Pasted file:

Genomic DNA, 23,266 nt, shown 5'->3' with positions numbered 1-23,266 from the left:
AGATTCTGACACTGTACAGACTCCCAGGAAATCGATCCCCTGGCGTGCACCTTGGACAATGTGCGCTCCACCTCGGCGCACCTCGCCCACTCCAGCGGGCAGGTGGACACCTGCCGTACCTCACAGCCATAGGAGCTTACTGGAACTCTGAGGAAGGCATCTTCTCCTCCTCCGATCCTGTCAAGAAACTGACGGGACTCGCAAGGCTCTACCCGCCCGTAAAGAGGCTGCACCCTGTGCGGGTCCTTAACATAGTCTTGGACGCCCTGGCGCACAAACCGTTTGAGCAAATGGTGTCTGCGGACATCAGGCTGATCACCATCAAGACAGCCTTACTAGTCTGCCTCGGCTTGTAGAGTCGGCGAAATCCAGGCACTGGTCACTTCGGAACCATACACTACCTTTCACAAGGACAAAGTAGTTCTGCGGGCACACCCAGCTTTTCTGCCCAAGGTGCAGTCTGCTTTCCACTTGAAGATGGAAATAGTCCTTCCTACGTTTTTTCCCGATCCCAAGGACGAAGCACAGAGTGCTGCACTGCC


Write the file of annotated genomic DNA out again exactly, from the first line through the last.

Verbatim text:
Genomic DNA, 23,266 nt, shown 5'->3' with positions numbered 1-23,266 from the left:
AGATTCTGACACTGTACAGACTCCCAGGAAATCGATCCCCTGGCGTGCACCTTGGACAATGTGCGCTCCACCTCGGCGCACCTCGCCCACTCCAGCGGGCAGGTGGACACCTGCCGTACCTCACAGCCATAGGAGCTTACTGGAACTCTGAGGAAGGCATCTTCTCCTCCTCCGATCCTGTCAAGAAACTGACGGGACTCGCAAGGCTCTACCCGCCCGTAAAGAGGCTGCACCCTGTGCGGGTCCTTAACATAGTCTTGGACGCCCTGGCGCACAAACCGTTTGAGCAAATGGTGTCTGCGGACATCAGGCTGATCACCATCAAGACAGCCTTACTAGTCTGCCTCGGCTTGTAGAGTCGGCGAAATCCAGGCACTGGTCACTTCGGAACCATACACTACCTTTCACAAGGACAAAGTAGTTCTGCGGGCACACCCAGCTTTTCTGCCCAAGGTGCAGTCTGCTTTCCACTTGAAGATGGAAATAGTCCTTCCTACGTTTTTTCCCGATCCCAAGGACGAAGCACAGAGTGCTGCACTGCC